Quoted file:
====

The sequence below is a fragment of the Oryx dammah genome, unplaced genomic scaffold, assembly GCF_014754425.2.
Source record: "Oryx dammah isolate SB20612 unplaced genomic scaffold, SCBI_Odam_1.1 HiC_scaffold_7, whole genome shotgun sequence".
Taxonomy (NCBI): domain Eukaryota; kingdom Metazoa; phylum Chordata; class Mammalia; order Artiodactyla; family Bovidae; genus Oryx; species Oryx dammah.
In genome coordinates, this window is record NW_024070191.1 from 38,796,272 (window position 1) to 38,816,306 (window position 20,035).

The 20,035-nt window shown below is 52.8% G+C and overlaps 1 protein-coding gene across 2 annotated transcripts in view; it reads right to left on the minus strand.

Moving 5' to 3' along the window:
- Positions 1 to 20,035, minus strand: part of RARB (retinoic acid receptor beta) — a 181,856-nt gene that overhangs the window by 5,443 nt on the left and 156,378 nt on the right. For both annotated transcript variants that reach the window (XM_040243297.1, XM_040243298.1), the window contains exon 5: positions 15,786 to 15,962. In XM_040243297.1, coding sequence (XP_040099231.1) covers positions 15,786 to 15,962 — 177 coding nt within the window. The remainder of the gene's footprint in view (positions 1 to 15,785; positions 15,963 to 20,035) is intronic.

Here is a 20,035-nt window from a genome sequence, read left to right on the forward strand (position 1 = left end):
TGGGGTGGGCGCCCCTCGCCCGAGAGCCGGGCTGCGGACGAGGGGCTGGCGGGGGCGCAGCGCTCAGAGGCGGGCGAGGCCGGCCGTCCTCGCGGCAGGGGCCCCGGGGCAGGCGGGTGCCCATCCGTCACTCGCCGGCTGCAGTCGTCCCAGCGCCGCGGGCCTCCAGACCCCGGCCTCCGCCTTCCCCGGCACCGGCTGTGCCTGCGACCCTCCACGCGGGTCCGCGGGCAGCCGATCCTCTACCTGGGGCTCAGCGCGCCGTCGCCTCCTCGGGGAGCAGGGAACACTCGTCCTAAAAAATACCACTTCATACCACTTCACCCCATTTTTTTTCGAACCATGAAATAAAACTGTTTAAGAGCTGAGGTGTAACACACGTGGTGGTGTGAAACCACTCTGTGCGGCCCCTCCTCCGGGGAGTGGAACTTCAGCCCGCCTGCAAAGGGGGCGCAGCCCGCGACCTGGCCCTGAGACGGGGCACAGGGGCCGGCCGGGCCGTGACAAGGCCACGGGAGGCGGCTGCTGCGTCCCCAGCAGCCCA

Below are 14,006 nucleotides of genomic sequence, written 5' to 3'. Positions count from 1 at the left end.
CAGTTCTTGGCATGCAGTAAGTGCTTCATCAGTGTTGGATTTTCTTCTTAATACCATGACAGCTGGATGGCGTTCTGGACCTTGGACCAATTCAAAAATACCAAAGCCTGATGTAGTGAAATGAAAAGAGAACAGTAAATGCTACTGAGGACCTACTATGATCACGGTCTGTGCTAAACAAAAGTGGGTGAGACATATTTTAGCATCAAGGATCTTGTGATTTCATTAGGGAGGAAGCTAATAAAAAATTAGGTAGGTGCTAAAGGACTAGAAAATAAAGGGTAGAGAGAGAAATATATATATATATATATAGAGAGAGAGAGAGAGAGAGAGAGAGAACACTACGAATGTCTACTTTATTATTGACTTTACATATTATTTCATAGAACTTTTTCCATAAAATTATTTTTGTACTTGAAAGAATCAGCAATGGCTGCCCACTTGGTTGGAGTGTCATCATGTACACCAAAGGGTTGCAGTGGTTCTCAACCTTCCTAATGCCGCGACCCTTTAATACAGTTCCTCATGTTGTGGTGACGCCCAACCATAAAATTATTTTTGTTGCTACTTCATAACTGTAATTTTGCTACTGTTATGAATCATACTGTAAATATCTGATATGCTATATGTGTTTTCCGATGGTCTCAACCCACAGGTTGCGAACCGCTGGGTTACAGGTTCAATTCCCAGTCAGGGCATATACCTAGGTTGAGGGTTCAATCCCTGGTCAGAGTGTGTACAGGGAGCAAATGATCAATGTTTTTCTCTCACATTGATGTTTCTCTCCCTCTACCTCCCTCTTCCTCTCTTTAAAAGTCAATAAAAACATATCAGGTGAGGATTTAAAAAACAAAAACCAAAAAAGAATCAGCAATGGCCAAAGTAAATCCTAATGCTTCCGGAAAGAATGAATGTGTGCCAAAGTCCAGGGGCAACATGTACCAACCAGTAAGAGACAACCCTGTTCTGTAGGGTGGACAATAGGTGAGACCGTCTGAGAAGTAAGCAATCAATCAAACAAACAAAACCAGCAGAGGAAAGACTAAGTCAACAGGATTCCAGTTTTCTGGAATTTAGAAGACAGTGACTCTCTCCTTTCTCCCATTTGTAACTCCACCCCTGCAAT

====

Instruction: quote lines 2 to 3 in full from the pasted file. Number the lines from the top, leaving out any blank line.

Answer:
Source record: "Oryx dammah isolate SB20612 unplaced genomic scaffold, SCBI_Odam_1.1 HiC_scaffold_7, whole genome shotgun sequence".
Taxonomy (NCBI): domain Eukaryota; kingdom Metazoa; phylum Chordata; class Mammalia; order Artiodactyla; family Bovidae; genus Oryx; species Oryx dammah.